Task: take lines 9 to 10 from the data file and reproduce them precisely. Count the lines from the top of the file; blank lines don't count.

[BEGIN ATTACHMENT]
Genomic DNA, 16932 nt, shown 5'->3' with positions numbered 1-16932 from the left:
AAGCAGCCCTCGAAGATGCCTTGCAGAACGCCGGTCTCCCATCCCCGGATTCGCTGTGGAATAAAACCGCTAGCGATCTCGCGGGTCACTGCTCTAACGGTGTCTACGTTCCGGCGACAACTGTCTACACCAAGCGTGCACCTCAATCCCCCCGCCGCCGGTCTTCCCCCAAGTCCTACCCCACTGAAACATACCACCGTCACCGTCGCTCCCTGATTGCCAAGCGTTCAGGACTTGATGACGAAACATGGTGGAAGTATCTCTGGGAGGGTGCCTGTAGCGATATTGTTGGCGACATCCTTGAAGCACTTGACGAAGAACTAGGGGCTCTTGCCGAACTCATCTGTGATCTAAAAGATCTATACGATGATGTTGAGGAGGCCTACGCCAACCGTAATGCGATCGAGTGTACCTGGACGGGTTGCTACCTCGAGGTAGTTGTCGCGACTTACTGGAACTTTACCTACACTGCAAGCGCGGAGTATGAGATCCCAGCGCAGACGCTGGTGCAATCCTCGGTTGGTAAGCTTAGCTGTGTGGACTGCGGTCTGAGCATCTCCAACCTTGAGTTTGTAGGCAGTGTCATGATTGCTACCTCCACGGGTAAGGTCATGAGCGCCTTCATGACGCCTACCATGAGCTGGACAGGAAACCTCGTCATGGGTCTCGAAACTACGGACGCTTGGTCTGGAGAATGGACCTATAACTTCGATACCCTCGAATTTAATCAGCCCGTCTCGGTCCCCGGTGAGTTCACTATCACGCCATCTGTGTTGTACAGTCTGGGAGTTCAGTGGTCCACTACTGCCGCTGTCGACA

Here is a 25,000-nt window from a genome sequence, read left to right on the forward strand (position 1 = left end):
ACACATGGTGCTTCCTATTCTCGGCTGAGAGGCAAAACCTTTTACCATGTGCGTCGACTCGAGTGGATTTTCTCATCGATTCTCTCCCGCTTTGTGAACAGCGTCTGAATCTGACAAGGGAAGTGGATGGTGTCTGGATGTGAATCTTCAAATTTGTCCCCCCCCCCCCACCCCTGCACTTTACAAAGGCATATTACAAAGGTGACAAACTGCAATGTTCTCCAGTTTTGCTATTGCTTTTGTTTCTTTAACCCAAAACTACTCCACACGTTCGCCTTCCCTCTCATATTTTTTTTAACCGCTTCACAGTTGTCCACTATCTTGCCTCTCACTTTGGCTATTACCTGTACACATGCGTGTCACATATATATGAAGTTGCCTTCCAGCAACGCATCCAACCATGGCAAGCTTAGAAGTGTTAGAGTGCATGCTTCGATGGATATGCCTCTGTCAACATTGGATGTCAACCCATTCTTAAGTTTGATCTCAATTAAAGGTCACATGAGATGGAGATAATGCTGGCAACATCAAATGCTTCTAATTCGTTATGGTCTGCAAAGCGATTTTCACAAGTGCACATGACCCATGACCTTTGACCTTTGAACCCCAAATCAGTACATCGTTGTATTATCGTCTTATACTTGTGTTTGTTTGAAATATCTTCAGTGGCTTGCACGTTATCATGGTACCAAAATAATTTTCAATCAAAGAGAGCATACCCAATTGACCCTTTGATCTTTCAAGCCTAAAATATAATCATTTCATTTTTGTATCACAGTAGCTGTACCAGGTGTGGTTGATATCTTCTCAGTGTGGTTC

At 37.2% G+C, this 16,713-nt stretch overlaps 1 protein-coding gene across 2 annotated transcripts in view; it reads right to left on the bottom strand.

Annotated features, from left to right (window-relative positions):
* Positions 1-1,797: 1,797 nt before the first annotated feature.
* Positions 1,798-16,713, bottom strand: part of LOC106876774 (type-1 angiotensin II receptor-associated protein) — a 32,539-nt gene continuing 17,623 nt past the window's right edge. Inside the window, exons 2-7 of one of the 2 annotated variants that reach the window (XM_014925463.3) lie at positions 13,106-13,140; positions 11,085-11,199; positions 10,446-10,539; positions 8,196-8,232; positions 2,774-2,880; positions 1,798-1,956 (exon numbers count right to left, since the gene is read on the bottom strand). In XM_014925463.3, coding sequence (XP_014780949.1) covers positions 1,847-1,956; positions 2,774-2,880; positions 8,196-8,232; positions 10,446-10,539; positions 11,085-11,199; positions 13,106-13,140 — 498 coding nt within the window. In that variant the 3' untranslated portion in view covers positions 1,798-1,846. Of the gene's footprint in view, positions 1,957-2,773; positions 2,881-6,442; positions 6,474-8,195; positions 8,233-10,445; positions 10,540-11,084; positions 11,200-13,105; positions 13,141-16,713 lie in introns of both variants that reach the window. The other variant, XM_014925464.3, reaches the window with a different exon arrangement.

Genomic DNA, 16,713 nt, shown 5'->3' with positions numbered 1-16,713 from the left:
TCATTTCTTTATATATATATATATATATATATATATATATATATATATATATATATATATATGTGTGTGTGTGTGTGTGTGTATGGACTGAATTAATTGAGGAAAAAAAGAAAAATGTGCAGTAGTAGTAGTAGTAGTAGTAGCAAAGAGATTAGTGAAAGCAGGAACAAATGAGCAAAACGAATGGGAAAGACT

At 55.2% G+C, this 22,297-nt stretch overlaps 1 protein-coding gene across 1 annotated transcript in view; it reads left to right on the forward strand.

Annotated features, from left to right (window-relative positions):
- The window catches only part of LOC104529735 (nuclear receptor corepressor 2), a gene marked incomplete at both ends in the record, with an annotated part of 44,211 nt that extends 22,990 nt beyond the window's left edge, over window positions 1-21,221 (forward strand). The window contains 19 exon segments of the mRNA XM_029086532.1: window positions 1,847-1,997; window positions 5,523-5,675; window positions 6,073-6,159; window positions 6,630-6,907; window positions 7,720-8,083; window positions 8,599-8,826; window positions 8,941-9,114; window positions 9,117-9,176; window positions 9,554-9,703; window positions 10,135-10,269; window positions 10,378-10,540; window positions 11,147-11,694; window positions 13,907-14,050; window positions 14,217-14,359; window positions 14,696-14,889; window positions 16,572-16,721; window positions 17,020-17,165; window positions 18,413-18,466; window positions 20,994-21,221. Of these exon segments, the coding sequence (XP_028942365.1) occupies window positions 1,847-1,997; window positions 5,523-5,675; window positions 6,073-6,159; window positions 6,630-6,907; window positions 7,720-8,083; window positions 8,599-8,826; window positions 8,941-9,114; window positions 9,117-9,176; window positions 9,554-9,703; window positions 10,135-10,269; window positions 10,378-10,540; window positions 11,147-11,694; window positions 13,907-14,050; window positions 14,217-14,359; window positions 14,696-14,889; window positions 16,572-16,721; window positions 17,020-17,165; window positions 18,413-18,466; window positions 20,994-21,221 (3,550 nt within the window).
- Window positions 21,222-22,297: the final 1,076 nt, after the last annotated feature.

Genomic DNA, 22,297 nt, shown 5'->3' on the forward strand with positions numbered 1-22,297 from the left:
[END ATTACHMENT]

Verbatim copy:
Genomic DNA, 16,713 nt, shown 5'->3' with positions numbered 1-16,713 from the left:
TCATTTCTTTATATATATATATATATATATATATATATATATATATATATATATATATATATGTGTGTGTGTGTGTGTGTGTATGGACTGAATTAATTGAGGAAAAAAAGAAAAATGTGCAGTAGTAGTAGTAGTAGTAGTAGCAAAGAGATTAGTGAAAGCAGGAACAAATGAGCAAAACGAATGGGAAAGACT